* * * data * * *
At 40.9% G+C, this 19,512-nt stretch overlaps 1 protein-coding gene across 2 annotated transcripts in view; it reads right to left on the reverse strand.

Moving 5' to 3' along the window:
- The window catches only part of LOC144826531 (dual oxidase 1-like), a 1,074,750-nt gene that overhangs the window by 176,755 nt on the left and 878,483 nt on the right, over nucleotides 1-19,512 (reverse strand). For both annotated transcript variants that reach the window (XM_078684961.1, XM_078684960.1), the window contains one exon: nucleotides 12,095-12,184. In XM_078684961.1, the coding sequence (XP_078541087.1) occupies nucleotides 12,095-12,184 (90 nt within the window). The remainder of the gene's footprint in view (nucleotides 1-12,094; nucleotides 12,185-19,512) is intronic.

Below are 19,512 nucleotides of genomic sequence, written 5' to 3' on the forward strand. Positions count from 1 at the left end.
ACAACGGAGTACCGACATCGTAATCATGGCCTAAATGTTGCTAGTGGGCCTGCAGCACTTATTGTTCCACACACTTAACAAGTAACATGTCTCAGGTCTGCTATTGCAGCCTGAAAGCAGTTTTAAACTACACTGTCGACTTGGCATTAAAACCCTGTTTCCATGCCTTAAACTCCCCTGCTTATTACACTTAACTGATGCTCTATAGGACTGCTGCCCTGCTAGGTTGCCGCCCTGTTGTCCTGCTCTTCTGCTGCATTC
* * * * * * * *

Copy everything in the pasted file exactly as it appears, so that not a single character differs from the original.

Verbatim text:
At 40.9% G+C, this 19,512-nt stretch overlaps 1 protein-coding gene across 2 annotated transcripts in view; it reads right to left on the reverse strand.

Moving 5' to 3' along the window:
- The window catches only part of LOC144826531 (dual oxidase 1-like), a 1,074,750-nt gene that overhangs the window by 176,755 nt on the left and 878,483 nt on the right, over nucleotides 1-19,512 (reverse strand). For both annotated transcript variants that reach the window (XM_078684961.1, XM_078684960.1), the window contains one exon: nucleotides 12,095-12,184. In XM_078684961.1, the coding sequence (XP_078541087.1) occupies nucleotides 12,095-12,184 (90 nt within the window). The remainder of the gene's footprint in view (nucleotides 1-12,094; nucleotides 12,185-19,512) is intronic.

Below are 19,512 nucleotides of genomic sequence, written 5' to 3' on the forward strand. Positions count from 1 at the left end.
ACAACGGAGTACCGACATCGTAATCATGGCCTAAATGTTGCTAGTGGGCCTGCAGCACTTATTGTTCCACACACTTAACAAGTAACATGTCTCAGGTCTGCTATTGCAGCCTGAAAGCAGTTTTAAACTACACTGTCGACTTGGCATTAAAACCCTGTTTCCATGCCTTAAACTCCCCTGCTTATTACACTTAACTGATGCTCTATAGGACTGCTGCCCTGCTAGGTTGCCGCCCTGTTGTCCTGCTCTTCTGCTGCATTC